The Anvil of the World - By Kage Baker

Without whom my first novel would have been thrown off

the front porch into Pismo Creek, to the edification of none

but a transient population of mallards.

TROON, the golden city, sat within high walls on a plain a thousand miles wide. The plain was golden with barley.

The granaries of Troon were immense, towering over the city like giants, taller even than its endlessly revolving windmills. Dust sifted down into its streets and filled its air in the Month of the Red Moon and in every other month, for that matter, but most especially in that month, when the harvest was brought in from the plain in long lines of creaking carts, raising more dust, which lay like a fine powder of gold on every dome and spire and harvester’s hut. All the people of Troon suffered from chronic emphysema. Priding itself as it did, however, on being the world’s breadbasket, Troon put up with the emphysema. Wheezing was considered refined, and the social event of the year was the Festival of Respiratory Masks.

On the fifth day of the Month of Chaff Storms, as a cold wind scoured the walls of Troon with stubble and husks, a man in a fish mask sat at a table in the Civic Ballroom and wished he were anywhere else.

He belonged to that race called the Children of the Sun, and, like others of his kind, he had skin and hair the color of a sunrise. They were an energetic, sanguine, and mechanically minded people, tracing their lineage back to a liaison between a smith god and a fire goddess somewhere in the deeps of time. They were consequently given to sins of an ecological nature (the slag heaps from their smelters were mountainous), and they were also quarrelsome (their blood feuds were legendary).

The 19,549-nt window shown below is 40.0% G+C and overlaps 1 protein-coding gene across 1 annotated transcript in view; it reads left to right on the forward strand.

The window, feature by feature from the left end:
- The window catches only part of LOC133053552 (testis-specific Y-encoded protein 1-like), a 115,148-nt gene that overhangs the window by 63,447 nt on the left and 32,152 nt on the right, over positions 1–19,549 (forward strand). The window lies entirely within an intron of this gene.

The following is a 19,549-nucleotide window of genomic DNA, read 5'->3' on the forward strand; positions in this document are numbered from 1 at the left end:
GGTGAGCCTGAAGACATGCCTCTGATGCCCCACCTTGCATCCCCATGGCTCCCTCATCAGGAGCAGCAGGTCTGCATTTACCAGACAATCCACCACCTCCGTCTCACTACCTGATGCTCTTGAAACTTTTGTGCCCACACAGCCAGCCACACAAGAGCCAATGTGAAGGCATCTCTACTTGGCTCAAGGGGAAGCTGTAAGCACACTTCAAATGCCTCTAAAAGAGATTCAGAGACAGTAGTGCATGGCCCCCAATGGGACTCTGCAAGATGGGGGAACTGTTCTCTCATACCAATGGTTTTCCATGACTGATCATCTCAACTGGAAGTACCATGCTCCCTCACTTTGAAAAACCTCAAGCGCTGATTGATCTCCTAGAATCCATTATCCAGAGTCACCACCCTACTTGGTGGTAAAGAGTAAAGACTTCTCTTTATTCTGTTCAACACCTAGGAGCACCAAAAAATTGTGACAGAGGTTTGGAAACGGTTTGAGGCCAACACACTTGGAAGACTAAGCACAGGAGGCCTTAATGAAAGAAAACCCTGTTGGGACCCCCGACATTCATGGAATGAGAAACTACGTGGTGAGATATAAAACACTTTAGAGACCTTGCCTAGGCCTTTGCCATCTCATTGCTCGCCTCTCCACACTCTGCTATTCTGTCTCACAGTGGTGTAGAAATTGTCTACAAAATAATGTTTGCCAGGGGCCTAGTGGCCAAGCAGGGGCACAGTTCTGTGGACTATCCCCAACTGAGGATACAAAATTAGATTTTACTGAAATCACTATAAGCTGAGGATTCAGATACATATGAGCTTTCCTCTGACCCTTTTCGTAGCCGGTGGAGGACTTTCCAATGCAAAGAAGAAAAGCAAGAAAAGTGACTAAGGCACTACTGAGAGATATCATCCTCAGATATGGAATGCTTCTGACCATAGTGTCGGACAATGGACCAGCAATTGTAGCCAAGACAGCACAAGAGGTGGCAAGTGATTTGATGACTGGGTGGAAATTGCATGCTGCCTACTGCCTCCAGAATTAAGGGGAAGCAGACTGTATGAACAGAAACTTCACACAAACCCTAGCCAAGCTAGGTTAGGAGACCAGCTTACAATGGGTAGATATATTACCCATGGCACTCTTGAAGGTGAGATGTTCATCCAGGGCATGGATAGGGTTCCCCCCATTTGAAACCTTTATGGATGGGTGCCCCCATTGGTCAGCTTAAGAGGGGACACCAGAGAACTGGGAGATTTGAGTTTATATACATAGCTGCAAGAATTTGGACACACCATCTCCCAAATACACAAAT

It was a particularly nasty blood feud that had sent the man in the fish mask fleeing to distant Troon, and he now sat alone at a table, watching the masked dancers as he glumly sipped beer through a long straw. It wasn’t his kind of party, but his cousin (to whom he had fled) insisted he attend. The masked ball was held on the final night of a week of breathless celebration, and everyone of distinction in Troon society was there.


The man in the mask turned his head, peering through the domed lenses of his fish eyes. The name Smith was an alias, only the latest of many the man had used. He got awkwardly to his feet as he saw his cousin approaching. His cousin’s costume was fine and elaborate, robes of red-gold brocade and a fire efrit mask. No less elaborate was the costume of the lady his cousin had in tow: butterfly wings of green and purple foil and a butterfly mask of the same material.

“This, madam, is Smith. My caravan master,” explained his cousin. “A most experienced veteran of transport. A man in whose expert hands you may trust the rarest of commodities.”

This was not exactly true. Smith had never led a caravan in his life, but his cousin’s freight and passenger service had lost its former master to a vendetta on the day of Smith’s sudden arrival in Troon, so Smith was learning the business.

“How nice to meet you,” said the woman in the mask, and shot out a black and curling tongue. Smith started, but the tongue was merely a feature of the mask, for it was hollow, and she poked it now into a tall glass of punch.

“Honor on your house, lady,” Smith murmured.

His cousin coughed, and said, “Smith, this is Lady Seven Butterflies of Seven Butterflies Studio. You will be privileged to transport her celebrated creations!”

“I’m delighted,” said Smith, bowing. “Rely on me, lady.”

But Lady Seven Butterflies had lost interest in him and fluttered off to the punch bowl. His cousin leaned close and grabbed him by the shoulder. They bumped papier-mâché faces as he hissed, “Very important client! Almost ready to sign a contract granting us exclusive transport rights! Used to go with Stone and Son until they broke goods in transit. Vital we catch the ball, cousin!”

Smith nodded sagely. “Right. What are we shipping for her?”

“One gross of glass butterflies, what else?” said his cousin impatiently, and turned to pursue the lady. Smith sat down again. It was a good thing his new job would require him to be on the open road a lot. He didn’t think people in Troon got enough oxygen.

He watched the dancers awhile in their stately pavanes, watched the